He set him on his own beast, brought him to an inn and took care of him – Christ joined mankind to His own human nature, brought him to the hospital of His Church and continued to minister to him as the divine physician.
When he left on the next day he gave the innkeeper two dinars and said, ‘Take care of him’ – After His ascension Christ entrusted mankind to the Apostolic Synod personified by its great apostle to the Gentiles, St Paul, and “through Paul to the high priests and teachers and ministers of each church,” saying: “Take care of the Gentiles whom I have given to you in the Church. Since men are sick, wounded by sin, heal them, putting on them a stone plaster, that is, the prophetic sayings and the gospel teachings, making them whole through the admonitions and exhortations of the Old and New Testaments.” So according to St. John Chrysostom, Paul is the one who upholds the churches of God “and heals all men through spiritual admonitions, distributing the bread of offering to each one…”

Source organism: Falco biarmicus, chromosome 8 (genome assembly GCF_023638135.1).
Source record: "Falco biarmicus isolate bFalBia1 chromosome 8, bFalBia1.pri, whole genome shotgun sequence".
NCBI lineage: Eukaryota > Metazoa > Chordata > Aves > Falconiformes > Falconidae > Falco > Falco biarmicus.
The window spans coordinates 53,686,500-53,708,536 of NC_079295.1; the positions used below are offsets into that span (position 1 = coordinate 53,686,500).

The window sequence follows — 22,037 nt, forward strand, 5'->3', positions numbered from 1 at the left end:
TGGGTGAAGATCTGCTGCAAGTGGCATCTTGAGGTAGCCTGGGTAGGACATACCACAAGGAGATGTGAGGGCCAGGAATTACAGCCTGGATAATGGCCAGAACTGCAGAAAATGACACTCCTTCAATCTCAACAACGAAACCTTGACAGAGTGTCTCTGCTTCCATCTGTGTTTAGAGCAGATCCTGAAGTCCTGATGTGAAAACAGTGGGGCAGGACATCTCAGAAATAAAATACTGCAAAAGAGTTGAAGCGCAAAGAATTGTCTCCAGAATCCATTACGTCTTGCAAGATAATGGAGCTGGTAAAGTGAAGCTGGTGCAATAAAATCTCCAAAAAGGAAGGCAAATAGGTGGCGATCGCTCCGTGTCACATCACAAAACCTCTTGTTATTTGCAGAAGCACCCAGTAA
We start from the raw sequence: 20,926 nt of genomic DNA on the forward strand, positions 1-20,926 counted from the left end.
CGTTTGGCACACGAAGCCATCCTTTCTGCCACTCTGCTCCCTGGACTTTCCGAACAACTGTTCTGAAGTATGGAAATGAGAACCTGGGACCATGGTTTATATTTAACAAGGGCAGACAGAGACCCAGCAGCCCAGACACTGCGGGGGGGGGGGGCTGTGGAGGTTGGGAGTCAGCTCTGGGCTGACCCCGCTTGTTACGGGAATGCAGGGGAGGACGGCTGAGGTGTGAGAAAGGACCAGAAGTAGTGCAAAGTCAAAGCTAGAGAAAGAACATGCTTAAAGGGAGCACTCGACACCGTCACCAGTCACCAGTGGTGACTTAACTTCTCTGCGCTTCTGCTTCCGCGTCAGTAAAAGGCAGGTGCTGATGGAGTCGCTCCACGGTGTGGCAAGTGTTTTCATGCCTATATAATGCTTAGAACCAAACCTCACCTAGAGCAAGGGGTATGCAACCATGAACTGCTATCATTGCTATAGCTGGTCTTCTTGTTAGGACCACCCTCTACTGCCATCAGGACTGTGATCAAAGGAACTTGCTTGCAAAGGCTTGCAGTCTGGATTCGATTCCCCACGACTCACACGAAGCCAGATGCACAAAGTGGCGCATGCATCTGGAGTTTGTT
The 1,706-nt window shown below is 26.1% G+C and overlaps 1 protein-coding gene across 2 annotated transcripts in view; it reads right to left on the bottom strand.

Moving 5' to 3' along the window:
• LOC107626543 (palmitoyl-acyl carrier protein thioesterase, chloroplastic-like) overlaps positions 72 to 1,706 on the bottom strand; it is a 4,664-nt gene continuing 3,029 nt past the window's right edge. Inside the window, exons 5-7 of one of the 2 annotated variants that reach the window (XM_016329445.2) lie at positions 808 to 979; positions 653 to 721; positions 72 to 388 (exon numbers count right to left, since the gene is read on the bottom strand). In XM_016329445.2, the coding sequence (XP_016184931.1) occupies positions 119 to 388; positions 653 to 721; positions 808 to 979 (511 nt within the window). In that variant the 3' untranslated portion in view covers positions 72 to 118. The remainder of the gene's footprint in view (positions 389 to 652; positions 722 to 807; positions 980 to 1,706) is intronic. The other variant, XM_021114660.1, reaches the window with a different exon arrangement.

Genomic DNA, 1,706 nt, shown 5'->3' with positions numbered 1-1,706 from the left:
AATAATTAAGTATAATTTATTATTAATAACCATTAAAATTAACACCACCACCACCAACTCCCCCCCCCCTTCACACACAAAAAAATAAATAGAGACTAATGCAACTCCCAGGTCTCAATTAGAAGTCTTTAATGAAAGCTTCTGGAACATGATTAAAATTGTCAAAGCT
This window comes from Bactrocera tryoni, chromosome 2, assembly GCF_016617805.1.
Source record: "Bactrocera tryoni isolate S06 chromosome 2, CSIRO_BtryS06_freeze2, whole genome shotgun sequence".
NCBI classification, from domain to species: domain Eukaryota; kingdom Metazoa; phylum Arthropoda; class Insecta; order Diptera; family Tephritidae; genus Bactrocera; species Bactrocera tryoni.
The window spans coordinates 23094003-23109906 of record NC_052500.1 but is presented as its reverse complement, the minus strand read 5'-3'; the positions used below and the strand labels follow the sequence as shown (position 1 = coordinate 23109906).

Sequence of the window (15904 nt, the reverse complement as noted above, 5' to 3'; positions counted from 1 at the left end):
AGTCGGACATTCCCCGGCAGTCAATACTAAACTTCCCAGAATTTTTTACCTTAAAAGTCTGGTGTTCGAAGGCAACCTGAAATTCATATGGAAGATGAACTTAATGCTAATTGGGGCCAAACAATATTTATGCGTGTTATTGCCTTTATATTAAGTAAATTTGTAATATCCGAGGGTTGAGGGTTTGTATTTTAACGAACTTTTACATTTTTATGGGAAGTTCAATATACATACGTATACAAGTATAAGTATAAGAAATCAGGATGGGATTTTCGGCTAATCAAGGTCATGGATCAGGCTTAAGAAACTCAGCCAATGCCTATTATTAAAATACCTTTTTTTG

‘And when I come again I will repay you’ – At my second coming I will reward you
Source : https://melkite.org/faith/sunday-scriptures/through-the-prism-of-the-fathers

The above teaching is beautifully represented in the following icon.


I looked at all works of St. John Chrysostom available online in English, that I am familiar with. http://www.ccel.org/ccel/chrysostom?show=worksBy
 
I could not find the teaching of St. John Chrysostom paraphrased in the above quote. Can someone please point me to the work of St. John Chrysostom where he gives the above teaching